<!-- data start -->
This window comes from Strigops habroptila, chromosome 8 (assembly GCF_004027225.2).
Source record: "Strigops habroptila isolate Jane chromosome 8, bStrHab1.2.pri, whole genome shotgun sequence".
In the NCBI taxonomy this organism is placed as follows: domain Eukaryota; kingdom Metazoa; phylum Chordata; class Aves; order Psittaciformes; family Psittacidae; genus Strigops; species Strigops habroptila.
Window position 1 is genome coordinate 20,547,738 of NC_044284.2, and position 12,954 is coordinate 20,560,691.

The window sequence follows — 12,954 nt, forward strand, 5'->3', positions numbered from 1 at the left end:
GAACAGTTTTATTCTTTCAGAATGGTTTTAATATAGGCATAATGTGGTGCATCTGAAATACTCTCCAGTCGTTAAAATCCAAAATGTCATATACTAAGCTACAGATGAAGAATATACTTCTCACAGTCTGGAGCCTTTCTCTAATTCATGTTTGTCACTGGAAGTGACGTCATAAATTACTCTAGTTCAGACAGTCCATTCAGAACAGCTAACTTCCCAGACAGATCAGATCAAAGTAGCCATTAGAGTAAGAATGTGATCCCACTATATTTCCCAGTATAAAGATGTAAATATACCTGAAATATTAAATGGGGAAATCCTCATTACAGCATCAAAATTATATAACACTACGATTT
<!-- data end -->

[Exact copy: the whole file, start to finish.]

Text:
This window comes from Strigops habroptila, chromosome 8 (assembly GCF_004027225.2).
Source record: "Strigops habroptila isolate Jane chromosome 8, bStrHab1.2.pri, whole genome shotgun sequence".
In the NCBI taxonomy this organism is placed as follows: domain Eukaryota; kingdom Metazoa; phylum Chordata; class Aves; order Psittaciformes; family Psittacidae; genus Strigops; species Strigops habroptila.
Window position 1 is genome coordinate 20,547,738 of NC_044284.2, and position 12,954 is coordinate 20,560,691.

The window sequence follows — 12,954 nt, forward strand, 5'->3', positions numbered from 1 at the left end:
GAACAGTTTTATTCTTTCAGAATGGTTTTAATATAGGCATAATGTGGTGCATCTGAAATACTCTCCAGTCGTTAAAATCCAAAATGTCATATACTAAGCTACAGATGAAGAATATACTTCTCACAGTCTGGAGCCTTTCTCTAATTCATGTTTGTCACTGGAAGTGACGTCATAAATTACTCTAGTTCAGACAGTCCATTCAGAACAGCTAACTTCCCAGACAGATCAGATCAAAGTAGCCATTAGAGTAAGAATGTGATCCCACTATATTTCCCAGTATAAAGATGTAAATATACCTGAAATATTAAATGGGGAAATCCTCATTACAGCATCAAAATTATATAACACTACGATTT